• Genetics for grass-fed versus grain-fed are not the same. Smaller framed animals do better in a grass-fed environment, and can fatten better on grass. Breeds or individuals bred for optimization in grain-fed operations often cannot do well on grass alone.
  • EBVs and genomics: these are good and powerful tools, but be careful with them. They are like power tools, they can get the job done a lot faster, but it’s easier to cut your arm off with a power saw than with a hand saw! Smile Emphasized again, breed for optimal, not maximal.
  • Rest of world doesn’t castrate male animals much, US and the Americas is where it’s most prevalent. She contemplates whether we over-castrate here, then find ourselves using growth promoters to try to compensate for taking away the natural growth hormones present in a male animal.
  • Re: rearing a lot of intact males. For rest of world, it works. No concerns about “taint” in ruminants (maybe in pigs, however). The biggest key is keeping the same male group as pen-mates through all the stages. Don’t mix and match them, or sort them off and change the groupings, this will encourage conflict and stress. And some males are just fighters more than others. Often you can introduce a new male and the group sorts out their hierarchy quickly and get to peace, other males will continue to create conflict forever.
  • Regarding “boar taint” in pigs, she does believe it exists and finds it very unpalatable personally. She wonders if it’s related to early puberty and a lot of hormones and aggression. She’s seem hog farms in Germany where the males were all very mellow together; versus Dutch farms where there was lots of aggression and bad behavior amongst males.
  • Genomics: allows for accelerated selection of desired traits, you don’t have to wait for a good sample size of progeny to determine whether an animal possesses the traits you’re striving for. But again, this is a very powerful tool that can be used improperly and cause more damage than good.
  • Often when you select for growth, you sacrifice fertility. This is why people often maintain separate sire and dam lines. You want your dams to have genes for moderate/good growth, to retain their fertility features; and terminal sire lines, it’s ok to go for max growth.
  • Ruminants have lousy depth perception. Their eyes are designed to see best when their head is down, grazing, they can see a wide periphery of things coming at them at that angle. This is why they often lower their heads when assessing danger, they can see best at that angle. The have dichromatic vision: can see color, but no red receptors. They can see contrast more vividly than we do, which is why things like mud puddles and shadows are a big deal to them.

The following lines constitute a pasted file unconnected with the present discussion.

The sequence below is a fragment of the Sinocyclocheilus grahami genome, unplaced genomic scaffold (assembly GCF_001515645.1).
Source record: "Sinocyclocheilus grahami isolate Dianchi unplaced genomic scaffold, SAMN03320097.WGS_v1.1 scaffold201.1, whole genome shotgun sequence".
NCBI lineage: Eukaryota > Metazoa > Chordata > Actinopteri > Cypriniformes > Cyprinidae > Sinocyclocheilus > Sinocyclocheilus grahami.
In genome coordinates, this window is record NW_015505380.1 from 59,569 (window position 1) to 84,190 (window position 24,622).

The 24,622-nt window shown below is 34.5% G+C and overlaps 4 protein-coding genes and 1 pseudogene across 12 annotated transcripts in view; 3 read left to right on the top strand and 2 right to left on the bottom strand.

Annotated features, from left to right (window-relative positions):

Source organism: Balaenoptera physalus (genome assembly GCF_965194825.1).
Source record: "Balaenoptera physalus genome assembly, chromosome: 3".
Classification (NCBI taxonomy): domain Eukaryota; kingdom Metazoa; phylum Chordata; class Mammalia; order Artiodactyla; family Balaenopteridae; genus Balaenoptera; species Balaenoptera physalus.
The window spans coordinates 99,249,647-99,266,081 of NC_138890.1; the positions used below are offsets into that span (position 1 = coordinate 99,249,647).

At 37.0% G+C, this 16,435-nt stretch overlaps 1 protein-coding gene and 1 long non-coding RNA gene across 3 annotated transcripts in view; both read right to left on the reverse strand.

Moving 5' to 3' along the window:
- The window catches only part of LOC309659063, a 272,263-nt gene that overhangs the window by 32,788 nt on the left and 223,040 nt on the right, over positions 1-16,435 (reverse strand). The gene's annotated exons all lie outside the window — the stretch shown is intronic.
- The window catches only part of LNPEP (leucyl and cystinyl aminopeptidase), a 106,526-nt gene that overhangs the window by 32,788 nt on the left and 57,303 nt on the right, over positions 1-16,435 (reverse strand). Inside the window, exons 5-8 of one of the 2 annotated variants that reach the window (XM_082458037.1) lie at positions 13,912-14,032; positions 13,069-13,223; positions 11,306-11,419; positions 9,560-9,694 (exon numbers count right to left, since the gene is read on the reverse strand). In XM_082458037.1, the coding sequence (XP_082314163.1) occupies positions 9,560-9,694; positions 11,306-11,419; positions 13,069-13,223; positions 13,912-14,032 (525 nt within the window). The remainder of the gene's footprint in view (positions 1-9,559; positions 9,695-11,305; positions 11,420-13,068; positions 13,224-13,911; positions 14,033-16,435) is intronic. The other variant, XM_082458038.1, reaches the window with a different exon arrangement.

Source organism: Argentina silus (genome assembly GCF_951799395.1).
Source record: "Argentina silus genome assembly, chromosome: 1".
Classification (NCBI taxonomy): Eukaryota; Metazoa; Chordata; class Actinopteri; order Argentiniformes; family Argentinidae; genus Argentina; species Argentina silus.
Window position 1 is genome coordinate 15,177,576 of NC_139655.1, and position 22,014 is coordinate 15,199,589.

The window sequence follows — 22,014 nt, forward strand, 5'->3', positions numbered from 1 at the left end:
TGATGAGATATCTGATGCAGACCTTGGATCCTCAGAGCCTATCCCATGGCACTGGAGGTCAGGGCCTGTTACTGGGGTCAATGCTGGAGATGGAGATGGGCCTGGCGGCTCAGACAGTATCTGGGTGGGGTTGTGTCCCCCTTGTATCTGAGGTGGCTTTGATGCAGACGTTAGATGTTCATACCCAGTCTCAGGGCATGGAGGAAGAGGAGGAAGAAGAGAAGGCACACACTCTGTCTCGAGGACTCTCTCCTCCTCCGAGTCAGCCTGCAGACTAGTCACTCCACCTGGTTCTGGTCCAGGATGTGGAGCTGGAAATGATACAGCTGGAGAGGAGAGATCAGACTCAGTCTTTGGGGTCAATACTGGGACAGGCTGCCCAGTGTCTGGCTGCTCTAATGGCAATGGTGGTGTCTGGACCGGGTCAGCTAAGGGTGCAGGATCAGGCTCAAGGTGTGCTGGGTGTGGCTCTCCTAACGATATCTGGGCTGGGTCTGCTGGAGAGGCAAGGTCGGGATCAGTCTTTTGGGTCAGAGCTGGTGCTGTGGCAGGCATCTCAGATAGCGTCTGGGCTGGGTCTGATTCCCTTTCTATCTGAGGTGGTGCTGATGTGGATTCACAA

• Someone asked about an animal that never seemed to get over a trauma on the milkstand, always shakes now. She feels that this is genetic: some animals are able to “get over it” eventually and replace one bad memory with many neutral ones; where others have more of a PTSD-like effect, where that bad memory surfaces for them forever, and causes them distress, no matter how much desensitization you do to help them forget the incident.
  • Biological overload: when we push animals too hard physically with maximum feeding, or breeding for extreme traits. At some point, we cross the threshold where they actually become less productive over their lives than an animal that’s more moderate in both genetics and husbandry.
  • Re: statistics that accuse beef of being a major carbon footprint, bigger footprint than cars. These metrics are skewed: they take into account the entire lifecycle of the cow, but not the entire lifecycle of the car. If you account for the carbon footprint of designing and building the car, and obtaining and transporting its fuel, then cars definitely outweigh cattle by a long shot in carbon footprint. Plus, these statistics fail to acknowledge that most range-fed cattle are run on land that can’t be used for anything else, it’s not good for row-cropping. So it’s not like they’re taking away land that could be used more efficiently: they are using land that would otherwise be useless from a productivity standpoint.

So that’s it, that’s my potpourri of thoughts and reflections from my two hours in the same room with Temple Grandin! What a treat to get to see her in person.